See more from National Geographic's photographers in the slideshow video above and in the photo essay "As inauguration nears, the nation's capital goes still." Follow their photographers' continuing coverage on Instagram at @NatGeo.
Throughout the city, tens of thousands of National Guard troops were on the streets to provide security precisely two weeks after a violent mob stormed the Capitol in an attempt to prevent the certification of Biden's victory.
"Here we stand, just days after a riotous mob thought they could use violence to silence the will of the people," Biden said. "To stop the work of our democracy. To drive us from this sacred ground. It did not happen. It will never happen. Not today, not tomorrow. Not ever. Not ever."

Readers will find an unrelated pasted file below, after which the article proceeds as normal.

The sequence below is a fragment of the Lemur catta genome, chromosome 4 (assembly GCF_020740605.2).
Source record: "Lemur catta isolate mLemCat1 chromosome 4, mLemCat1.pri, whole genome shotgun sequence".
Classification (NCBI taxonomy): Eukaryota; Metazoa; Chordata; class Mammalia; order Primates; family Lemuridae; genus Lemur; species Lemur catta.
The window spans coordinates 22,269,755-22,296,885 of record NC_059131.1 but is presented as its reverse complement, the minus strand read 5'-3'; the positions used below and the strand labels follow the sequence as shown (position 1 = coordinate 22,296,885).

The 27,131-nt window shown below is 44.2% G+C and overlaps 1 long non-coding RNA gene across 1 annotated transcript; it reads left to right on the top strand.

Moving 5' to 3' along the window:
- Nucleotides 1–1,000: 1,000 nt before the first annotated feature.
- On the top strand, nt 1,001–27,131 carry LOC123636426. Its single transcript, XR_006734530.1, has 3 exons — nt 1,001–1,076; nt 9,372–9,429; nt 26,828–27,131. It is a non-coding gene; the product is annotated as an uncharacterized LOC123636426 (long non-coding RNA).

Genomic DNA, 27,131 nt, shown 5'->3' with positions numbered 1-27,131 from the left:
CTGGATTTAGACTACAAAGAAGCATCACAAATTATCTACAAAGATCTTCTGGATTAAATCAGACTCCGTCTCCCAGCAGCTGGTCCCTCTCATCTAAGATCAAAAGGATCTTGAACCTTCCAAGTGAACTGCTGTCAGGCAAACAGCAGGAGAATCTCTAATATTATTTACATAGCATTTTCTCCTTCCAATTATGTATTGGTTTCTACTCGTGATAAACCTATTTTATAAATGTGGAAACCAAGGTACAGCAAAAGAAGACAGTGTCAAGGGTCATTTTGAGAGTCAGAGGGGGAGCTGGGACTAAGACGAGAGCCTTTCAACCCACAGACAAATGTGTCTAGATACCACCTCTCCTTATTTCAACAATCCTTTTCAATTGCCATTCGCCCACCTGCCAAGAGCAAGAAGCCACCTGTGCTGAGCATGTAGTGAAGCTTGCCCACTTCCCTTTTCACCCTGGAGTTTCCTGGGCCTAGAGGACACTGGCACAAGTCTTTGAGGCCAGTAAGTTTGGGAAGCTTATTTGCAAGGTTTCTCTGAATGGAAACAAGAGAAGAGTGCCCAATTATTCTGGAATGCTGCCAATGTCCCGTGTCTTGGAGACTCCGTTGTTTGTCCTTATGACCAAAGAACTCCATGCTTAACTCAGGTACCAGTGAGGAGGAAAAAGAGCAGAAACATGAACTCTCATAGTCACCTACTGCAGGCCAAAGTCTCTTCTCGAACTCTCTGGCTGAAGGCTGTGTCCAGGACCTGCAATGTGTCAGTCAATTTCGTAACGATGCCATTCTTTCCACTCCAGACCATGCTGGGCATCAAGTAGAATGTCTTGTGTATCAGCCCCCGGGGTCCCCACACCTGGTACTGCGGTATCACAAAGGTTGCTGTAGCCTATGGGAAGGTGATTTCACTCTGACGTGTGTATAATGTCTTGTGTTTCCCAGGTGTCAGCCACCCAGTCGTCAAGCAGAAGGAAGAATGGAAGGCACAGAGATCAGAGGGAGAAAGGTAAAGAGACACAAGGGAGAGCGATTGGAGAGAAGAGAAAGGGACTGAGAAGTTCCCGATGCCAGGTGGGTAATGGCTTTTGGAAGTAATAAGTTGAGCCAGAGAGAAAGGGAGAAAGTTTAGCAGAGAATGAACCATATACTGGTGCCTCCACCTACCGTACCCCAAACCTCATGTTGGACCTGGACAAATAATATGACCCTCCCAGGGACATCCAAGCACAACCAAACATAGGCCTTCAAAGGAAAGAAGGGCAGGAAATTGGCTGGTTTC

The tense atmosphere evoked the 1861 inauguration of Abraham Lincoln, who was secretly transported to Washington to avoid assassins on the eve of the Civil War, or Franklin Roosevelt's inaugural in 1945, when he opted for a small, secure ceremony at the White House in the waning months of World War II.
But Washington, all but deserted downtown and in its federal areas, was quiet. And calm also prevailed outside heavily fortified state Capitol buildings across the nation after the FBI had warned of the possibility for armed demonstrations leading up to the inauguration.
The Walt Disney Company is the parent company of National Geographic Partners and this ABC station.
The Associated Press contributed to this report.